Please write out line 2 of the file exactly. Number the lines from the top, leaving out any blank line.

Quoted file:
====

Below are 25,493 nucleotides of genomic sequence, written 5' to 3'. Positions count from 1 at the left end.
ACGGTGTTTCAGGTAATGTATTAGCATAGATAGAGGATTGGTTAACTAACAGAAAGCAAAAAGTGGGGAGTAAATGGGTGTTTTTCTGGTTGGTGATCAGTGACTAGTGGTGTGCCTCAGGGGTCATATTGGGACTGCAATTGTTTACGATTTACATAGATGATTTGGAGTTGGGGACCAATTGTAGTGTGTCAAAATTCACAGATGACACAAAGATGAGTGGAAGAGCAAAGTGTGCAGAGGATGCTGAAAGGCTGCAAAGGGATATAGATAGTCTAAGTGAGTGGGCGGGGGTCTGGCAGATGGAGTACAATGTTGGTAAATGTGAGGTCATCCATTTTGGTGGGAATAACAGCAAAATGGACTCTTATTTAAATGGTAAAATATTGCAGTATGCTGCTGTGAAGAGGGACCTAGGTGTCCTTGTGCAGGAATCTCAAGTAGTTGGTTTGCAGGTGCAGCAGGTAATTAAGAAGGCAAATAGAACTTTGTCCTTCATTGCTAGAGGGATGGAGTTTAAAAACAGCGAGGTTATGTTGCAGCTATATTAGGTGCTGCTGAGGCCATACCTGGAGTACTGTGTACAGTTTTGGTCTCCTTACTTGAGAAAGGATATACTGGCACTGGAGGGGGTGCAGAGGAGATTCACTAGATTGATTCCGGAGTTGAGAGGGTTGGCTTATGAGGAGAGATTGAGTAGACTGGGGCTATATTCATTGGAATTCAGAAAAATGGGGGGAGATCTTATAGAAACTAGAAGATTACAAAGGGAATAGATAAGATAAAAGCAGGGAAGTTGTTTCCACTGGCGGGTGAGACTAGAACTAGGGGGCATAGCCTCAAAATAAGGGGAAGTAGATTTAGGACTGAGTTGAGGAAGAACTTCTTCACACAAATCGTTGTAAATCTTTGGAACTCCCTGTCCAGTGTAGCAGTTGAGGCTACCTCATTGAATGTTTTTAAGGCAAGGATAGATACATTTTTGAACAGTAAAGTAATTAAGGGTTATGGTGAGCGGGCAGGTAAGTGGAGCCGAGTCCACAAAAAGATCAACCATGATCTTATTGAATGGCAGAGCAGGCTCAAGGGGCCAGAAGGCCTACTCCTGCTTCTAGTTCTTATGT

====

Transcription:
ACGGTGTTTCAGGTAATGTATTAGCATAGATAGAGGATTGGTTAACTAACAGAAAGCAAAAAGTGGGGAGTAAATGGGTGTTTTTCTGGTTGGTGATCAGTGACTAGTGGTGTGCCTCAGGGGTCATATTGGGACTGCAATTGTTTACGATTTACATAGATGATTTGGAGTTGGGGACCAATTGTAGTGTGTCAAAATTCACAGATGACACAAAGATGAGTGGAAGAGCAAAGTGTGCAGAGGATGCTGAAAGGCTGCAAAGGGATATAGATAGTCTAAGTGAGTGGGCGGGGGTCTGGCAGATGGAGTACAATGTTGGTAAATGTGAGGTCATCCATTTTGGTGGGAATAACAGCAAAATGGACTCTTATTTAAATGGTAAAATATTGCAGTATGCTGCTGTGAAGAGGGACCTAGGTGTCCTTGTGCAGGAATCTCAAGTAGTTGGTTTGCAGGTGCAGCAGGTAATTAAGAAGGCAAATAGAACTTTGTCCTTCATTGCTAGAGGGATGGAGTTTAAAAACAGCGAGGTTATGTTGCAGCTATATTAGGTGCTGCTGAGGCCATACCTGGAGTACTGTGTACAGTTTTGGTCTCCTTACTTGAGAAAGGATATACTGGCACTGGAGGGGGTGCAGAGGAGATTCACTAGATTGATTCCGGAGTTGAGAGGGTTGGCTTATGAGGAGAGATTGAGTAGACTGGGGCTATATTCATTGGAATTCAGAAAAATGGGGGGAGATCTTATAGAAACTAGAAGATTACAAAGGGAATAGATAAGATAAAAGCAGGGAAGTTGTTTCCACTGGCGGGTGAGACTAGAACTAGGGGGCATAGCCTCAAAATAAGGGGAAGTAGATTTAGGACTGAGTTGAGGAAGAACTTCTTCACACAAATCGTTGTAAATCTTTGGAACTCCCTGTCCAGTGTAGCAGTTGAGGCTACCTCATTGAATGTTTTTAAGGCAAGGATAGATACATTTTTGAACAGTAAAGTAATTAAGGGTTATGGTGAGCGGGCAGGTAAGTGGAGCCGAGTCCACAAAAAGATCAACCATGATCTTATTGAATGGCAGAGCAGGCTCAAGGGGCCAGAAGGCCTACTCCTGCTTCTAGTTCTTATGT